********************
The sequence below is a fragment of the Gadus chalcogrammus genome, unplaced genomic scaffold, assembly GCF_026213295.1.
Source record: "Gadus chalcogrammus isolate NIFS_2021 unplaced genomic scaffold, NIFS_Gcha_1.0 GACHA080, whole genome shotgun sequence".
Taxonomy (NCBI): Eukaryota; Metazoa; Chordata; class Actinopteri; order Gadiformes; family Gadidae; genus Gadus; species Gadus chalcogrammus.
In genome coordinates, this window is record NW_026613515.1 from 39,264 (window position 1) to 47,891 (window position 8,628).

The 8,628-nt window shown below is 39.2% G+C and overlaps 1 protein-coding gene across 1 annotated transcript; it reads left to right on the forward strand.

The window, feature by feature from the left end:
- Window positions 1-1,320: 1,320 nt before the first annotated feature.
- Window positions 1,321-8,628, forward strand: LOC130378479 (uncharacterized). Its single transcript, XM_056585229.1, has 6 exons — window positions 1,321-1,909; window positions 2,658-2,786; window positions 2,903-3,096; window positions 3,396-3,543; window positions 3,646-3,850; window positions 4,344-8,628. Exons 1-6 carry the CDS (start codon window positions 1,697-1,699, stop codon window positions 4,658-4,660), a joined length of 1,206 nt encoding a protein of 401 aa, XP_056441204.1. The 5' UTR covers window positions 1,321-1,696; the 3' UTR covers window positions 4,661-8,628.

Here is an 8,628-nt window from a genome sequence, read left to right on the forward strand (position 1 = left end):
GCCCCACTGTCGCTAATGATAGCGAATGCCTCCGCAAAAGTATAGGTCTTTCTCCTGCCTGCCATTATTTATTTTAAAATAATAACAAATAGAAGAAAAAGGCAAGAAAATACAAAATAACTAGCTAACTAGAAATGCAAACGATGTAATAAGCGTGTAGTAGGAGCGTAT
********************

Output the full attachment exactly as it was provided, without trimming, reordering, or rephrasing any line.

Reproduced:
The sequence below is a fragment of the Gadus chalcogrammus genome, unplaced genomic scaffold, assembly GCF_026213295.1.
Source record: "Gadus chalcogrammus isolate NIFS_2021 unplaced genomic scaffold, NIFS_Gcha_1.0 GACHA080, whole genome shotgun sequence".
Taxonomy (NCBI): Eukaryota; Metazoa; Chordata; class Actinopteri; order Gadiformes; family Gadidae; genus Gadus; species Gadus chalcogrammus.
In genome coordinates, this window is record NW_026613515.1 from 39,264 (window position 1) to 47,891 (window position 8,628).

The 8,628-nt window shown below is 39.2% G+C and overlaps 1 protein-coding gene across 1 annotated transcript; it reads left to right on the forward strand.

The window, feature by feature from the left end:
- Window positions 1-1,320: 1,320 nt before the first annotated feature.
- Window positions 1,321-8,628, forward strand: LOC130378479 (uncharacterized). Its single transcript, XM_056585229.1, has 6 exons — window positions 1,321-1,909; window positions 2,658-2,786; window positions 2,903-3,096; window positions 3,396-3,543; window positions 3,646-3,850; window positions 4,344-8,628. Exons 1-6 carry the CDS (start codon window positions 1,697-1,699, stop codon window positions 4,658-4,660), a joined length of 1,206 nt encoding a protein of 401 aa, XP_056441204.1. The 5' UTR covers window positions 1,321-1,696; the 3' UTR covers window positions 4,661-8,628.

Here is an 8,628-nt window from a genome sequence, read left to right on the forward strand (position 1 = left end):
GCCCCACTGTCGCTAATGATAGCGAATGCCTCCGCAAAAGTATAGGTCTTTCTCCTGCCTGCCATTATTTATTTTAAAATAATAACAAATAGAAGAAAAAGGCAAGAAAATACAAAATAACTAGCTAACTAGAAATGCAAACGATGTAATAAGCGTGTAGTAGGAGCGTAT